‘This is also social innovation. The funny thing is, when you look at kerbside management or parking management, in the end, it comes down to streets where people live and work. And how cool would it be if they could create the most optimal situation? So they can utilize the streets in the best way? This allows for city rules to be obeyed, but also for local application and it's all available on one platform.'

3.Reimagining kerbspace: EVs and CAVs

Neil Herron (CEO, GRID Smarter Cities)     
‘Just imagine a world where, as a delivery driver you knew that space was available to deliver before you set off. How more efficient would your journey be? How much more could you deliver? How much money would the company save from operational efficiencies?’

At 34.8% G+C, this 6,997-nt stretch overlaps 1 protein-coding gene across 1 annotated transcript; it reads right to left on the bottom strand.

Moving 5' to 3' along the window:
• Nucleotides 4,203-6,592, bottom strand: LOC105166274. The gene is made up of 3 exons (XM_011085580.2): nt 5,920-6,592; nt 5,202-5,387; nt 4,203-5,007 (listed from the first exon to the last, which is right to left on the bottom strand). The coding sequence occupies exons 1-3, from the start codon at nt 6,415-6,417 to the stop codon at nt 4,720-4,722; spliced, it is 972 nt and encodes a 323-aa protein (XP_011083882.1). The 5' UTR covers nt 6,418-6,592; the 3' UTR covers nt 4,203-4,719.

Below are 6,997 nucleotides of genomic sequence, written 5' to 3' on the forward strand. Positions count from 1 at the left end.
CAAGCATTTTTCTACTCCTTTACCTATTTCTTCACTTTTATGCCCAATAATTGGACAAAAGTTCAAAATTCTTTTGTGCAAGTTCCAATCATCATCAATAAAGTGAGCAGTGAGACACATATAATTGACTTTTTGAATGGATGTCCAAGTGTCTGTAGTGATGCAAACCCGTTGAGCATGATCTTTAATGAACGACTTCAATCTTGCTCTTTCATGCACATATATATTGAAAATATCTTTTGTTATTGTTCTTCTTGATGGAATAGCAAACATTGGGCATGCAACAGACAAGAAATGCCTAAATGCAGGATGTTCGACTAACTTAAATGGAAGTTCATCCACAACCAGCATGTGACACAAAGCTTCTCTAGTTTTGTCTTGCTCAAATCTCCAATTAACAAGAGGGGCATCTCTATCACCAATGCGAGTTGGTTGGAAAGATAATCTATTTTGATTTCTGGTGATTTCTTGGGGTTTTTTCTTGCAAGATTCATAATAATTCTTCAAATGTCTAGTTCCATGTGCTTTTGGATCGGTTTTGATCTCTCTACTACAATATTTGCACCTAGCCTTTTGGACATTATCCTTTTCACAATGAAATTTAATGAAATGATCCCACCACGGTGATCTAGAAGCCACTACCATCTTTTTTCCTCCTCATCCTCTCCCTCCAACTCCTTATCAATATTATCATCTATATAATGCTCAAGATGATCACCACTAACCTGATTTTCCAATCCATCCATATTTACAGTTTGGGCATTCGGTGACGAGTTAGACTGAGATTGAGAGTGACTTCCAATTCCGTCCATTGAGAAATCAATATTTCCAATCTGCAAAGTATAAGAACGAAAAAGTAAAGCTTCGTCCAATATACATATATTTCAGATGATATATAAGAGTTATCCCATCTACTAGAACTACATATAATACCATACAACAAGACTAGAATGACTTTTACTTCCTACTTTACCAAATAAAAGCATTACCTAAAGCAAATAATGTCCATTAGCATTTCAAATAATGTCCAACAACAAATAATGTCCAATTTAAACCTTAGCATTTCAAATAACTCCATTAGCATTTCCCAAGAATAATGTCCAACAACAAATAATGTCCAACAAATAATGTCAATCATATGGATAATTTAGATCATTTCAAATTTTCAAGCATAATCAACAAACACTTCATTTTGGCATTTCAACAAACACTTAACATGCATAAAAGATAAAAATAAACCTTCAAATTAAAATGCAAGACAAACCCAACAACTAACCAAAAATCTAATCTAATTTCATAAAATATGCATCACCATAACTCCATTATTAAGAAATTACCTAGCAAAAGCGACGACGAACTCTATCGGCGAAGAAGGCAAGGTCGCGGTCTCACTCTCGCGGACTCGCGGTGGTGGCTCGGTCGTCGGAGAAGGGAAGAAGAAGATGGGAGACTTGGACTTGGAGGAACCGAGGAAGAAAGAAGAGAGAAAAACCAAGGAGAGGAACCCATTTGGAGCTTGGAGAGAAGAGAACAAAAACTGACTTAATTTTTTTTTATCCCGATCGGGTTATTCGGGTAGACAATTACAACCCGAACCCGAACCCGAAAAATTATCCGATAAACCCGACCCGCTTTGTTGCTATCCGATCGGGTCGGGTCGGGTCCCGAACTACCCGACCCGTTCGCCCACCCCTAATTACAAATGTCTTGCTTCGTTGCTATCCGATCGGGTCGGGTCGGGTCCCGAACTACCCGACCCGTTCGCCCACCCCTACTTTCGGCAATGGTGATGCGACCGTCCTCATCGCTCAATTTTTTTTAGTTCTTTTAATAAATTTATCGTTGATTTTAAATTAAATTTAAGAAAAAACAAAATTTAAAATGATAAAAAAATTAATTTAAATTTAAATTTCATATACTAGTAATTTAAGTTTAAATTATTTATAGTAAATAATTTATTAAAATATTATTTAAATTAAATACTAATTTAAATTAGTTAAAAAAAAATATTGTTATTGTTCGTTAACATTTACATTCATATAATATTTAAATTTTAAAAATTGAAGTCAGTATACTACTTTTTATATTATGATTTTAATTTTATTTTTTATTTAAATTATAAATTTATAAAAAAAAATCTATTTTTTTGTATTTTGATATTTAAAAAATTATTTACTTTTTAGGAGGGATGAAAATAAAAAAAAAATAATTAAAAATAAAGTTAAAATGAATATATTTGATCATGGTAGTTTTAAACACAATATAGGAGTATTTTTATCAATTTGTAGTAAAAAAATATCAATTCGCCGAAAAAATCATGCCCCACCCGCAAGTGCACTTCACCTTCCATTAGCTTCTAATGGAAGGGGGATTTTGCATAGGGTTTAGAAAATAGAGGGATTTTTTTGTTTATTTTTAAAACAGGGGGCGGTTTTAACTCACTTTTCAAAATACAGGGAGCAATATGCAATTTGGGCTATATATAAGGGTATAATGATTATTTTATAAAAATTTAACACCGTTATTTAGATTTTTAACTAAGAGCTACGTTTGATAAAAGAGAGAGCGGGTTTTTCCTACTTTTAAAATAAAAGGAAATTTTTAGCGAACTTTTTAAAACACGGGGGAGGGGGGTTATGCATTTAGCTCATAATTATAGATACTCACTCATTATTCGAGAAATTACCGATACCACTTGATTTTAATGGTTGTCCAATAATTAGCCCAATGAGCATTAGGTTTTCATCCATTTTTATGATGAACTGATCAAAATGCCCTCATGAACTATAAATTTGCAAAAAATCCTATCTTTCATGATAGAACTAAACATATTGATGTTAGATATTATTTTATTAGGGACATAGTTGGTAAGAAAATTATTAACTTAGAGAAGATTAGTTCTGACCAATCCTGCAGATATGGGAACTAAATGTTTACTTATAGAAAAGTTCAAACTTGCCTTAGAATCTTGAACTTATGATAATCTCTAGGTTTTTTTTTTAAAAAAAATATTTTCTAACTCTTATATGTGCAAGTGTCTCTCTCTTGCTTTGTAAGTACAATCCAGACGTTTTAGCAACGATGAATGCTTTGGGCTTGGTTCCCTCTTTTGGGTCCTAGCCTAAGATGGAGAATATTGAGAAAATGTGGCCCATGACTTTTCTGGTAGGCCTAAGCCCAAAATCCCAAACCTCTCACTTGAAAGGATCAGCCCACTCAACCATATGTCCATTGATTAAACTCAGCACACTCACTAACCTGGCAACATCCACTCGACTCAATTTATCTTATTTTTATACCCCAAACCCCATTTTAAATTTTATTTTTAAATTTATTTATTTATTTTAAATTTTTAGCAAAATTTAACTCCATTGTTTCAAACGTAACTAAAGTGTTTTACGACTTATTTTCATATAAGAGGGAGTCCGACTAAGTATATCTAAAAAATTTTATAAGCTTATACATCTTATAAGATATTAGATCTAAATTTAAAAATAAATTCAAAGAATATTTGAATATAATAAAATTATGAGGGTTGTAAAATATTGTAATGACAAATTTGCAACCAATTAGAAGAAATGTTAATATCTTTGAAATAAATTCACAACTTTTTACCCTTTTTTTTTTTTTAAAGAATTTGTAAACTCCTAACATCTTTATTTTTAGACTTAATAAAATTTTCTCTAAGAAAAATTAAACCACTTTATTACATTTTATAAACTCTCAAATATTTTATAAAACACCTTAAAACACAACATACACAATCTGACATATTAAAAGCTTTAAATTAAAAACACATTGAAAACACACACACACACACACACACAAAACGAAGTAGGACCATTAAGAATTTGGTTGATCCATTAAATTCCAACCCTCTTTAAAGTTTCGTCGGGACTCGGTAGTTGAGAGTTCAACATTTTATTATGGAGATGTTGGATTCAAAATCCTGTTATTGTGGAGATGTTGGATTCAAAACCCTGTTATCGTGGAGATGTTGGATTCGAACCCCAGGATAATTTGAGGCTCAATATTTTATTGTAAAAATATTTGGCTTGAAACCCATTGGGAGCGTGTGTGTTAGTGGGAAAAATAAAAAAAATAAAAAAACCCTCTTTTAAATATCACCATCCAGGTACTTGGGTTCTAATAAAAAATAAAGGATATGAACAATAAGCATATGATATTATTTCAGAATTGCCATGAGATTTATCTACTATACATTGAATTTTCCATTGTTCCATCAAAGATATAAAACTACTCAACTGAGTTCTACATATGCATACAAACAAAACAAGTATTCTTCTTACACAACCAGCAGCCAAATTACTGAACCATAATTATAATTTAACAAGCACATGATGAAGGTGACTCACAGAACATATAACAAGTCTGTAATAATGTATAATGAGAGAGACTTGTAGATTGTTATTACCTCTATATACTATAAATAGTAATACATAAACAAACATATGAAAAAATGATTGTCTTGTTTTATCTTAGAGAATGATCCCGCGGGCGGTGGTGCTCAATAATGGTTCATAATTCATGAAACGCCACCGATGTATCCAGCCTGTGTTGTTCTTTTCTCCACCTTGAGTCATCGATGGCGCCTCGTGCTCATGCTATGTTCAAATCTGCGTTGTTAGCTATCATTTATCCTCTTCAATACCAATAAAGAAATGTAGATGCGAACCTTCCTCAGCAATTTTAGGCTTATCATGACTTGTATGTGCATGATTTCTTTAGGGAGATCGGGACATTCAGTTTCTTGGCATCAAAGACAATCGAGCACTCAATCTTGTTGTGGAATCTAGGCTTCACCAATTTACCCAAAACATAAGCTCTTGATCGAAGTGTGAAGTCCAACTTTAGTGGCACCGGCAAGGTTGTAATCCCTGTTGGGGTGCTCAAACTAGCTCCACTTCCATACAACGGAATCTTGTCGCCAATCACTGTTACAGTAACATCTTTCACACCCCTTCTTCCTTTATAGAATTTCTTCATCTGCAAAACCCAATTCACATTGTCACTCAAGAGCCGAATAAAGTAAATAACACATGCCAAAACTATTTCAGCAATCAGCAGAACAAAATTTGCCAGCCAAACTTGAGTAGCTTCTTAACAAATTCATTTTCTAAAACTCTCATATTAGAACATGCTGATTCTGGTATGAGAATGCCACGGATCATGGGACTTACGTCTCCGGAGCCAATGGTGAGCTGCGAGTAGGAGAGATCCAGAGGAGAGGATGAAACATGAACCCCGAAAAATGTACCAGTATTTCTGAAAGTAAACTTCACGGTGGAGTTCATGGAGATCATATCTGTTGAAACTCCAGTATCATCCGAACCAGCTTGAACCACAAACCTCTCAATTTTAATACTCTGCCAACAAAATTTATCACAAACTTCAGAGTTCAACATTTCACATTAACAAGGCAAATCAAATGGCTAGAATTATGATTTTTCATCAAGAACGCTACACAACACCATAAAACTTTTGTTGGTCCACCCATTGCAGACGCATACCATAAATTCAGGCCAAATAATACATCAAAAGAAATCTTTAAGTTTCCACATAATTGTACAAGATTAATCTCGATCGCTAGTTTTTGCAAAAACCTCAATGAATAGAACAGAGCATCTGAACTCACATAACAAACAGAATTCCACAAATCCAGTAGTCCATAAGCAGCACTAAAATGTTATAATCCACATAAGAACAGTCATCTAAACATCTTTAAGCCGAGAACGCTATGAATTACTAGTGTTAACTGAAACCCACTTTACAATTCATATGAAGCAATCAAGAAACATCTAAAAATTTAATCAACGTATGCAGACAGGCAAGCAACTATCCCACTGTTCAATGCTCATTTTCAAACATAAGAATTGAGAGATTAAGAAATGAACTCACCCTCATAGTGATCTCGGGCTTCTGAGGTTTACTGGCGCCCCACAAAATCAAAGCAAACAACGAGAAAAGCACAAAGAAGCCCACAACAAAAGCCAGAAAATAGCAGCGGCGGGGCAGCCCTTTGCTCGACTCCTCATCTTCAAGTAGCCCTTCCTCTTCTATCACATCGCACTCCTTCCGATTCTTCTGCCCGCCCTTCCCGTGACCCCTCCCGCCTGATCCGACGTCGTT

‘Then imagine a world where such efficiencies would lead to fewer miles driven, reduced circling and idling. Thus reduced congestion would lead to air quality improvements from reduced emissions and climate change impacts from reduced CO2.’

‘That new world is not some utopian aspiration years in the future. It is achievable today and able to be implemented, following successful trials of the technology and policy considerations.’

"Dynamic management of restricted kerbspace is now going to be a ‘thing’ that will start to complement the concept of parking"

‘Dynamic management of restricted kerbspace is now going to be a ‘thing’ that will start to complement the concept of parking. It is the ‘other’ part of kerbspace that is not about cars and not about parking. It is about the ‘other’ road users whose activities are often placed in the too difficult to deal with box – freight, delivery and servicing.’